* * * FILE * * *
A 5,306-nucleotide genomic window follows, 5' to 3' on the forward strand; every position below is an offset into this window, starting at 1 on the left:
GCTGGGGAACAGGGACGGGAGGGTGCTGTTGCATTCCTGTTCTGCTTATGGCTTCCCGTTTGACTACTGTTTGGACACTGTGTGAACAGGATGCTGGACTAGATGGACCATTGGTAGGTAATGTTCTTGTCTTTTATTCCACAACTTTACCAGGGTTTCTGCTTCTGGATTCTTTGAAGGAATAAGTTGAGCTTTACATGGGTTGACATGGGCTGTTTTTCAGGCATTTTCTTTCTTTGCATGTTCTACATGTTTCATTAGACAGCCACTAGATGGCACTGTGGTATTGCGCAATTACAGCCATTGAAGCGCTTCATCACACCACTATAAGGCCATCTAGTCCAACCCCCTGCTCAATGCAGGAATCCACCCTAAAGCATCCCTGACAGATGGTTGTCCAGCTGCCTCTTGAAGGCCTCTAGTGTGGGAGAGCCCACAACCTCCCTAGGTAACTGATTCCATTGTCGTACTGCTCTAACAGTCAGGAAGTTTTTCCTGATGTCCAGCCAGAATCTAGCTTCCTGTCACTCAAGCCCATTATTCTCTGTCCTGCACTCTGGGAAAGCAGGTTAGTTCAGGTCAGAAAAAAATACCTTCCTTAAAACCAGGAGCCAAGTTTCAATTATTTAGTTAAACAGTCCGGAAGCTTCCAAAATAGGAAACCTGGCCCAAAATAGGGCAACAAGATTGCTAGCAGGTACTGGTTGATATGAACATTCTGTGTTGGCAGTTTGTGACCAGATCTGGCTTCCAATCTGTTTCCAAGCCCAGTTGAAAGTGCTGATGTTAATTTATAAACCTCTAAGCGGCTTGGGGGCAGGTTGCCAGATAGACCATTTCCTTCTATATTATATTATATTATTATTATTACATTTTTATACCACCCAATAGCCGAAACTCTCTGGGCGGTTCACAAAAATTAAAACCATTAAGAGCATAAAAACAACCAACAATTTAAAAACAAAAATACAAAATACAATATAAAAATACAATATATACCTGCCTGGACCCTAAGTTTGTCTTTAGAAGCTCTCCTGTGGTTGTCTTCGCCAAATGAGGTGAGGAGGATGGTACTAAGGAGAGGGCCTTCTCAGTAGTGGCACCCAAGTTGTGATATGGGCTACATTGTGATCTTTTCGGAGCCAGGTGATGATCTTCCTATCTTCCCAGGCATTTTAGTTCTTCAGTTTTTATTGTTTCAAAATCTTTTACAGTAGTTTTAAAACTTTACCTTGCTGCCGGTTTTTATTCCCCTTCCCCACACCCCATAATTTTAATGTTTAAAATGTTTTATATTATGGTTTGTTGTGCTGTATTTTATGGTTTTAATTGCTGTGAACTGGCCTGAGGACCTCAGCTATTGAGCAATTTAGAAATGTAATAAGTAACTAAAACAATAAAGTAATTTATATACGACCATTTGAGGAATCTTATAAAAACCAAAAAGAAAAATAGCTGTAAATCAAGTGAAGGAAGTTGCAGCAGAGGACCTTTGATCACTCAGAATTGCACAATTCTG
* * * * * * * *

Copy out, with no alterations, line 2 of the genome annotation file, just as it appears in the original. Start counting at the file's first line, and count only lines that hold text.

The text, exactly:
GCTGGGGAACAGGGACGGGAGGGTGCTGTTGCATTCCTGTTCTGCTTATGGCTTCCCGTTTGACTACTGTTTGGACACTGTGTGAACAGGATGCTGGACTAGATGGACCATTGGTAGGTAATGTTCTTGTCTTTTATTCCACAACTTTACCAGGGTTTCTGCTTCTGGATTCTTTGAAGGAATAAGTTGAGCTTTACATGGGTTGACATGGGCTGTTTTTCAGGCATTTTCTTTCTTTGCATGTTCTACATGTTTCATTAGACAGCCACTAGATGGCACTGTGGTATTGCGCAATTACAGCCATTGAAGCGCTTCATCACACCACTATAAGGCCATCTAGTCCAACCCCCTGCTCAATGCAGGAATCCACCCTAAAGCATCCCTGACAGATGGTTGTCCAGCTGCCTCTTGAAGGCCTCTAGTGTGGGAGAGCCCACAACCTCCCTAGGTAACTGATTCCATTGTCGTACTGCTCTAACAGTCAGGAAGTTTTTCCTGATGTCCAGCCAGAATCTAGCTTCCTGTCACTCAAGCCCATTATTCTCTGTCCTGCACTCTGGGAAAGCAGGTTAGTTCAGGTCAGAAAAAAATACCTTCCTTAAAACCAGGAGCCAAGTTTCAATTATTTAGTTAAACAGTCCGGAAGCTTCCAAAATAGGAAACCTGGCCCAAAATAGGGCAACAAGATTGCTAGCAGGTACTGGTTGATATGAACATTCTGTGTTGGCAGTTTGTGACCAGATCTGGCTTCCAATCTGTTTCCAAGCCCAGTTGAAAGTGCTGATGTTAATTTATAAACCTCTAAGCGGCTTGGGGGCAGGTTGCCAGATAGACCATTTCCTTCTATATTATATTATATTATTATTATTACATTTTTATACCACCCAATAGCCGAAACTCTCTGGGCGGTTCACAAAAATTAAAACCATTAAGAGCATAAAAACAACCAACAATTTAAAAACAAAAATACAAAATACAATATAAAAATACAATATATACCTGCCTGGACCCTAAGTTTGTCTTTAGAAGCTCTCCTGTGGTTGTCTTCGCCAAATGAGGTGAGGAGGATGGTACTAAGGAGAGGGCCTTCTCAGTAGTGGCACCCAAGTTGTGATATGGGCTACATTGTGATCTTTTCGGAGCCAGGTGATGATCTTCCTATCTTCCCAGGCATTTTAGTTCTTCAGTTTTTATTGTTTCAAAATCTTTTACAGTAGTTTTAAAACTTTACCTTGCTGCCGGTTTTTATTCCCCTTCCCCACACCCCATAATTTTAATGTTTAAAATGTTTTATATTATGGTTTGTTGTGCTGTATTTTATGGTTTTAATTGCTGTGAACTGGCCTGAGGACCTCAGCTATTGAGCAATTTAGAAATGTAATAAGTAACTAAAACAATAAAGTAATTTATATACGACCATTTGAGGAATCTTATAAAAACCAAAAAGAAAAATAGCTGTAAATCAAGTGAAGGAAGTTGCAGCAGAGGACCTTTGATCACTCAGAATTGCACAATTCTG